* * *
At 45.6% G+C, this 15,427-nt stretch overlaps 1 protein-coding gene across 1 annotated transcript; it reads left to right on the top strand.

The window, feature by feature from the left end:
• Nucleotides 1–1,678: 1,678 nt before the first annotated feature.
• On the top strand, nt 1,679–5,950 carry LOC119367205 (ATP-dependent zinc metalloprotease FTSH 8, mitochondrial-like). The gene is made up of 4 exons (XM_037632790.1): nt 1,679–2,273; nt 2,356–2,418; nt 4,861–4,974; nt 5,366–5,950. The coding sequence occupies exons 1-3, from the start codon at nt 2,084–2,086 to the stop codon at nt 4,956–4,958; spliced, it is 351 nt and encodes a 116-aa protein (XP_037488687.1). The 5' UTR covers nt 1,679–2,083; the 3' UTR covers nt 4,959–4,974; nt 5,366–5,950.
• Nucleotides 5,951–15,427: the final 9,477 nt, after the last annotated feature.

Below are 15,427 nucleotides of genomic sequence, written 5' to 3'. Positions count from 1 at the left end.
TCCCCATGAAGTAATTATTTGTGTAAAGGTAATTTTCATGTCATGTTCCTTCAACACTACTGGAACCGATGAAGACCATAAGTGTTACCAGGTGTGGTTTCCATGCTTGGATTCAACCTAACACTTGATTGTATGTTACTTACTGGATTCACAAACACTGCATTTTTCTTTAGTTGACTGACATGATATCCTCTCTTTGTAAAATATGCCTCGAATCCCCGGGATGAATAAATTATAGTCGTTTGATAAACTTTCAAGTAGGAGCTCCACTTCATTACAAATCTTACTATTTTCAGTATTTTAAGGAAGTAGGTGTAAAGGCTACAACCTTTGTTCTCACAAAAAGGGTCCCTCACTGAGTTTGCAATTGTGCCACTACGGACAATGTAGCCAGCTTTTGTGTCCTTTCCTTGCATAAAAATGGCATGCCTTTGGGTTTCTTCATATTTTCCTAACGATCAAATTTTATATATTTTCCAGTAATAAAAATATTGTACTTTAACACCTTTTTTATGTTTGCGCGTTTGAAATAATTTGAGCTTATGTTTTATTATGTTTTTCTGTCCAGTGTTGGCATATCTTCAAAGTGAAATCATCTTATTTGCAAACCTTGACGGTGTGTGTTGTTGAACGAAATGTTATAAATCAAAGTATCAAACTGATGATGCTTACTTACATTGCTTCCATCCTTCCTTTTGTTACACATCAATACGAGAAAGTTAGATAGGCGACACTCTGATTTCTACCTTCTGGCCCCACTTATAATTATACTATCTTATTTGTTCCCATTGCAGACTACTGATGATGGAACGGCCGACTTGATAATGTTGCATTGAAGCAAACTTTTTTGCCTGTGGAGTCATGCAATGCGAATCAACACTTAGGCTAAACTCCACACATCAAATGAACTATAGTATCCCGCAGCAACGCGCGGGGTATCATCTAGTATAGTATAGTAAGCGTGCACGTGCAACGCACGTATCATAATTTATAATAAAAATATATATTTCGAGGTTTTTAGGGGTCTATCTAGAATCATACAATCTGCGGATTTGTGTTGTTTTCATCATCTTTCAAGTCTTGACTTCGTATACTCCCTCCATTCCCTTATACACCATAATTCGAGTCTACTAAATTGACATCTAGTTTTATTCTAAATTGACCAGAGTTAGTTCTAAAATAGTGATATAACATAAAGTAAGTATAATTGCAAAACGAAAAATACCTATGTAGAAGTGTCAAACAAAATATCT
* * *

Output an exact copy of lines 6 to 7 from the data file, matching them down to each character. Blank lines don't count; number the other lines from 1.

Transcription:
Below are 15,427 nucleotides of genomic sequence, written 5' to 3'. Positions count from 1 at the left end.
TCCCCATGAAGTAATTATTTGTGTAAAGGTAATTTTCATGTCATGTTCCTTCAACACTACTGGAACCGATGAAGACCATAAGTGTTACCAGGTGTGGTTTCCATGCTTGGATTCAACCTAACACTTGATTGTATGTTACTTACTGGATTCACAAACACTGCATTTTTCTTTAGTTGACTGACATGATATCCTCTCTTTGTAAAATATGCCTCGAATCCCCGGGATGAATAAATTATAGTCGTTTGATAAACTTTCAAGTAGGAGCTCCACTTCATTACAAATCTTACTATTTTCAGTATTTTAAGGAAGTAGGTGTAAAGGCTACAACCTTTGTTCTCACAAAAAGGGTCCCTCACTGAGTTTGCAATTGTGCCACTACGGACAATGTAGCCAGCTTTTGTGTCCTTTCCTTGCATAAAAATGGCATGCCTTTGGGTTTCTTCATATTTTCCTAACGATCAAATTTTATATATTTTCCAGTAATAAAAATATTGTACTTTAACACCTTTTTTATGTTTGCGCGTTTGAAATAATTTGAGCTTATGTTTTATTATGTTTTTCTGTCCAGTGTTGGCATATCTTCAAAGTGAAATCATCTTATTTGCAAACCTTGACGGTGTGTGTTGTTGAACGAAATGTTATAAATCAAAGTATCAAACTGATGATGCTTACTTACATTGCTTCCATCCTTCCTTTTGTTACACATCAATACGAGAAAGTTAGATAGGCGACACTCTGATTTCTACCTTCTGGCCCCACTTATAATTATACTATCTTATTTGTTCCCATTGCAGACTACTGATGATGGAACGGCCGACTTGATAATGTTGCATTGAAGCAAACTTTTTTGCCTGTGGAGTCATGCAATGCGAATCAACACTTAGGCTAAACTCCACACATCAAATGAACTATAGTATCCCGCAGCAACGCGCGGGGTATCATCTAGTATAGTATAGTAAGCGTGCACGTGCAACGCACGTATCATAATTTATAATAAAAATATATATTTCGAGGTTTTTAGGGGTCTATCTAGAATCATACAATCTGCGGATTTGTGTTGTTTTCATCATCTTTCAAGTCTTGACTTCGTATACTCCCTCCATTCCCTTATACACCATAATTCGAGTCTACTAAATTGACATCTAGTTTTATTCTAAATTGACCAGAGTTAGTTCTAAAATAGTGATATAACATAAAGTAAGTATAATTGCAAAACGAAAAATACCTATGTAGAAGTGTCAAACAAAATATCT